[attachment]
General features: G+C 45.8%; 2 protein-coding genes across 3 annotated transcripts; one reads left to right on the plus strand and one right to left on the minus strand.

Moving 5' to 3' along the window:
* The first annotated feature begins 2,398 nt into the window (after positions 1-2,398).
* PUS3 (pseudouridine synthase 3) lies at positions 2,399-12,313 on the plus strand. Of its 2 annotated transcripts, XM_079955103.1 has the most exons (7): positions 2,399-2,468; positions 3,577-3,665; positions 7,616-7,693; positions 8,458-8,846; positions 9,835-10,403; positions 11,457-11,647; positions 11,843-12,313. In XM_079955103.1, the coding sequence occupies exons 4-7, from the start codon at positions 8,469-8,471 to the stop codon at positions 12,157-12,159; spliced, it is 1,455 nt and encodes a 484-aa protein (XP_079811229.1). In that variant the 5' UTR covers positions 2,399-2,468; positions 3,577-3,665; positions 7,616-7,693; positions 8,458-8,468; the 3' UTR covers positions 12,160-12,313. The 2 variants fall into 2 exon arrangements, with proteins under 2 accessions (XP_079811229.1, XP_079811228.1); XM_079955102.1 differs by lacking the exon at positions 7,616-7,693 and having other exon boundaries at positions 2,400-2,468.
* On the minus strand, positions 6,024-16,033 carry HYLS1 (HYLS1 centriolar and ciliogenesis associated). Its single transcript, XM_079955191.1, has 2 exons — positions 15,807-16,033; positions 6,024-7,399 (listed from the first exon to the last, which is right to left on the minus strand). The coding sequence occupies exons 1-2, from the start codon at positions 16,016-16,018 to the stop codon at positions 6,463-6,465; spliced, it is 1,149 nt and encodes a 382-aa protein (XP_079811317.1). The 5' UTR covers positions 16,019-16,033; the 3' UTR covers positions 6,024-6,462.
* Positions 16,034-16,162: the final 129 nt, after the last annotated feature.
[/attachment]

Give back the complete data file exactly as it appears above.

General features: G+C 45.8%; 2 protein-coding genes across 3 annotated transcripts; one reads left to right on the plus strand and one right to left on the minus strand.

Moving 5' to 3' along the window:
* The first annotated feature begins 2,398 nt into the window (after positions 1-2,398).
* PUS3 (pseudouridine synthase 3) lies at positions 2,399-12,313 on the plus strand. Of its 2 annotated transcripts, XM_079955103.1 has the most exons (7): positions 2,399-2,468; positions 3,577-3,665; positions 7,616-7,693; positions 8,458-8,846; positions 9,835-10,403; positions 11,457-11,647; positions 11,843-12,313. In XM_079955103.1, the coding sequence occupies exons 4-7, from the start codon at positions 8,469-8,471 to the stop codon at positions 12,157-12,159; spliced, it is 1,455 nt and encodes a 484-aa protein (XP_079811229.1). In that variant the 5' UTR covers positions 2,399-2,468; positions 3,577-3,665; positions 7,616-7,693; positions 8,458-8,468; the 3' UTR covers positions 12,160-12,313. The 2 variants fall into 2 exon arrangements, with proteins under 2 accessions (XP_079811229.1, XP_079811228.1); XM_079955102.1 differs by lacking the exon at positions 7,616-7,693 and having other exon boundaries at positions 2,400-2,468.
* On the minus strand, positions 6,024-16,033 carry HYLS1 (HYLS1 centriolar and ciliogenesis associated). Its single transcript, XM_079955191.1, has 2 exons — positions 15,807-16,033; positions 6,024-7,399 (listed from the first exon to the last, which is right to left on the minus strand). The coding sequence occupies exons 1-2, from the start codon at positions 16,016-16,018 to the stop codon at positions 6,463-6,465; spliced, it is 1,149 nt and encodes a 382-aa protein (XP_079811317.1). The 5' UTR covers positions 16,019-16,033; the 3' UTR covers positions 6,024-6,462.
* Positions 16,034-16,162: the final 129 nt, after the last annotated feature.